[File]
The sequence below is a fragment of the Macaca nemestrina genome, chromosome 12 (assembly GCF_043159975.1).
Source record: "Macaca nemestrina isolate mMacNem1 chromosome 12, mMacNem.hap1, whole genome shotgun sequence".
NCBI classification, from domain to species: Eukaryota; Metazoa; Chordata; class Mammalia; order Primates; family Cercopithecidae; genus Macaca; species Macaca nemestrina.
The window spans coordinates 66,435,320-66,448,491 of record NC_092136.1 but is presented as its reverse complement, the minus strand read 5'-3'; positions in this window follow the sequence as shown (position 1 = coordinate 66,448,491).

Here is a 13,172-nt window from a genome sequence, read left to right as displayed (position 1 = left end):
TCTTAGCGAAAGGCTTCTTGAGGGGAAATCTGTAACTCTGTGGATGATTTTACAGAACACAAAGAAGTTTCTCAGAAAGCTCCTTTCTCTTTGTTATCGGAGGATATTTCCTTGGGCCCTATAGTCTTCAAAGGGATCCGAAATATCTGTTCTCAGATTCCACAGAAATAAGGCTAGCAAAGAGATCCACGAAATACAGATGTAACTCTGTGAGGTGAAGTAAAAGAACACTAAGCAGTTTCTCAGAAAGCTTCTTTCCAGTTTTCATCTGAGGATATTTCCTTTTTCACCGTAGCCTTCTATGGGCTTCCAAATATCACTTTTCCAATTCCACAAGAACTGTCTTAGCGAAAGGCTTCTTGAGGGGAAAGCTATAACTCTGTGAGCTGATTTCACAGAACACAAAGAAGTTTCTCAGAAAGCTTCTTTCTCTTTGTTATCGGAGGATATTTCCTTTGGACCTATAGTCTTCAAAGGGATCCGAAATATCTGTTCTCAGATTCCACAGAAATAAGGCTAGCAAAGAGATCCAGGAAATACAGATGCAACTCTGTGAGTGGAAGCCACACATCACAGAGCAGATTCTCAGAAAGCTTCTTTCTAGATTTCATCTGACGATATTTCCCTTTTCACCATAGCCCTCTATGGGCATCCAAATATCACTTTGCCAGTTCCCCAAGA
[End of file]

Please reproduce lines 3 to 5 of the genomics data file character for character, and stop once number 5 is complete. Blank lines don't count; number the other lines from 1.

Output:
NCBI classification, from domain to species: Eukaryota; Metazoa; Chordata; class Mammalia; order Primates; family Cercopithecidae; genus Macaca; species Macaca nemestrina.
The window spans coordinates 66,435,320-66,448,491 of record NC_092136.1 but is presented as its reverse complement, the minus strand read 5'-3'; positions in this window follow the sequence as shown (position 1 = coordinate 66,448,491).

Here is a 13,172-nt window from a genome sequence, read left to right as displayed (position 1 = left end):